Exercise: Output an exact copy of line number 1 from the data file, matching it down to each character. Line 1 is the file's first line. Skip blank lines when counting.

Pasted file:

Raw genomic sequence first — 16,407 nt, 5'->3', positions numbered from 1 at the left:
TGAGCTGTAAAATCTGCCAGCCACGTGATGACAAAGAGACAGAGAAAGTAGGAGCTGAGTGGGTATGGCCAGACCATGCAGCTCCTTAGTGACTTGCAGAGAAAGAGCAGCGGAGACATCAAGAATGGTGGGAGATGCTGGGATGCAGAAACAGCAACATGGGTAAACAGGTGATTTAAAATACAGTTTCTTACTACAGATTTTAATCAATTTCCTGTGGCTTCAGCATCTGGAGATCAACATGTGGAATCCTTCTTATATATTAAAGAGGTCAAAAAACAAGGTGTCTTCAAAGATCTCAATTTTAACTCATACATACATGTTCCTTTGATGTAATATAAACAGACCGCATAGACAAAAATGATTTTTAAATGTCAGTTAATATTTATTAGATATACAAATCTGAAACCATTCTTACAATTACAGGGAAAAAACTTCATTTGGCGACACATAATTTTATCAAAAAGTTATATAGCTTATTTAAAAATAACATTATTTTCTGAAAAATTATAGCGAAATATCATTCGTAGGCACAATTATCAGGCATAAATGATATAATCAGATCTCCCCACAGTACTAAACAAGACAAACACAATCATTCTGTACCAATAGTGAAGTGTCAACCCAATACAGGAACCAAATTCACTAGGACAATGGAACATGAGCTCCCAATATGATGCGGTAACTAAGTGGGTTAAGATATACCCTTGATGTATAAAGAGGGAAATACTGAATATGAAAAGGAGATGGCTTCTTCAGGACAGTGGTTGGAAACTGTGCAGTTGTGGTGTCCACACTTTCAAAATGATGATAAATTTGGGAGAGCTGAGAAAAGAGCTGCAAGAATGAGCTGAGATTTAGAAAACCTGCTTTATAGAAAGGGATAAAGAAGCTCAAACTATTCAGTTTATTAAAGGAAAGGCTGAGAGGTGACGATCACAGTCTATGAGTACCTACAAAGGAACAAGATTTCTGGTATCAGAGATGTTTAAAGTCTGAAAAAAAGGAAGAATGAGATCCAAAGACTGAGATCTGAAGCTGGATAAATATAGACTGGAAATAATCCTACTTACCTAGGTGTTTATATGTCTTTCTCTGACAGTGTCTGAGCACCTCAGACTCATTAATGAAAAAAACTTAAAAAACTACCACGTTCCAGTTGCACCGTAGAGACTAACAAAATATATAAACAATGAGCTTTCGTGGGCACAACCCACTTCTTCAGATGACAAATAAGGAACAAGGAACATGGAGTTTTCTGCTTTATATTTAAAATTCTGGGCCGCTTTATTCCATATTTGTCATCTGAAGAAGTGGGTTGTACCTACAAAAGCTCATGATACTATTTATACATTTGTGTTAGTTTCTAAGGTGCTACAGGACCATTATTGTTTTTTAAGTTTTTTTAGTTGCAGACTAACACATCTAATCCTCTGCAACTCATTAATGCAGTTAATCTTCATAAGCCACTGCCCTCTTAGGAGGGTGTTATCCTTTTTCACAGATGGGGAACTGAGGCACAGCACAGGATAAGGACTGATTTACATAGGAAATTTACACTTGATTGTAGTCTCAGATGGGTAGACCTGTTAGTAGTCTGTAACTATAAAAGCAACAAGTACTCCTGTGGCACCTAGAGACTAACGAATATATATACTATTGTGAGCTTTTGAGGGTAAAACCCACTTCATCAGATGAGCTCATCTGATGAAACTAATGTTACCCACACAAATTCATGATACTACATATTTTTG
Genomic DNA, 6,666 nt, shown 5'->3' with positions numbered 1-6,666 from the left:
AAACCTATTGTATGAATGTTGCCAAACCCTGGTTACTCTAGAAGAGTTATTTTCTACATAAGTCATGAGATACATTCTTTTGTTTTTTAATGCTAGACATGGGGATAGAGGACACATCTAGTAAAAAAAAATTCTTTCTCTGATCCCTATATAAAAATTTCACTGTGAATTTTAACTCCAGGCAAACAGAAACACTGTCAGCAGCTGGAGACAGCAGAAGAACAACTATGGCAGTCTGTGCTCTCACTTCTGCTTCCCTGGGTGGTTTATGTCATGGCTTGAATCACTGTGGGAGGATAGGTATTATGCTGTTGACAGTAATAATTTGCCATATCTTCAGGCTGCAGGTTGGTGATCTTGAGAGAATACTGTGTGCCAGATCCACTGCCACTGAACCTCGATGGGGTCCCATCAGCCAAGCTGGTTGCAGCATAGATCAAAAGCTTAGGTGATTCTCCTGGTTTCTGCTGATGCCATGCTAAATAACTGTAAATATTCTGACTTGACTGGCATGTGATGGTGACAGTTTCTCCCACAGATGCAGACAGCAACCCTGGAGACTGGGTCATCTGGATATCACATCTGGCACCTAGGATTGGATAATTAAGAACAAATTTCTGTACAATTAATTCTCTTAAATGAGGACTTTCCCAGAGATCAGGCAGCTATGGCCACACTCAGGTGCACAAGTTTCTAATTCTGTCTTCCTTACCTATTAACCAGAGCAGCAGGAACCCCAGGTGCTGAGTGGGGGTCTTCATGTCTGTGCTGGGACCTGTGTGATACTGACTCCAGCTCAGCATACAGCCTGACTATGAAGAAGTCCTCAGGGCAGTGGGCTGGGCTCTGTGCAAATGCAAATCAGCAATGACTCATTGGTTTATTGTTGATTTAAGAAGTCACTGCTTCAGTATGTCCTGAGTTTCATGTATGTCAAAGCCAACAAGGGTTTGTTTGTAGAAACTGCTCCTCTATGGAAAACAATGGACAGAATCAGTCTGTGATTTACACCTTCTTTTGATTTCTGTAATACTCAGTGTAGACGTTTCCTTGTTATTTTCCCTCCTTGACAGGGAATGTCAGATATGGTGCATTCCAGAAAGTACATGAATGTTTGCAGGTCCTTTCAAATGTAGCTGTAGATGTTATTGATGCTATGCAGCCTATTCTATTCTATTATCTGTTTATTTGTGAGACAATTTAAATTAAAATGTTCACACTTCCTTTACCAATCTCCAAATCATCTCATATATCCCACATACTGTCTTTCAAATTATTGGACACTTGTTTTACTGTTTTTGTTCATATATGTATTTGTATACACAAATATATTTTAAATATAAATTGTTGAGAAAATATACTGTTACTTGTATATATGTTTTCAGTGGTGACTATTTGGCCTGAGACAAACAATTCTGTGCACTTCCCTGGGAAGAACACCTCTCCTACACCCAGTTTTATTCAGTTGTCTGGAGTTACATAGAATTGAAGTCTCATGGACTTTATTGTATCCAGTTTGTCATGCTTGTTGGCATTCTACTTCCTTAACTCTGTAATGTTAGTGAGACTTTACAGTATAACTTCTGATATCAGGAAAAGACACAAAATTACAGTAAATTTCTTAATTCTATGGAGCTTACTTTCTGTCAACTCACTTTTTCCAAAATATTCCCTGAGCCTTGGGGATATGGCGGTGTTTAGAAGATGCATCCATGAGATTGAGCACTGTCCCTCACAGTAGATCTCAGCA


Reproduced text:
Raw genomic sequence first — 16,407 nt, 5'->3', positions numbered from 1 at the left: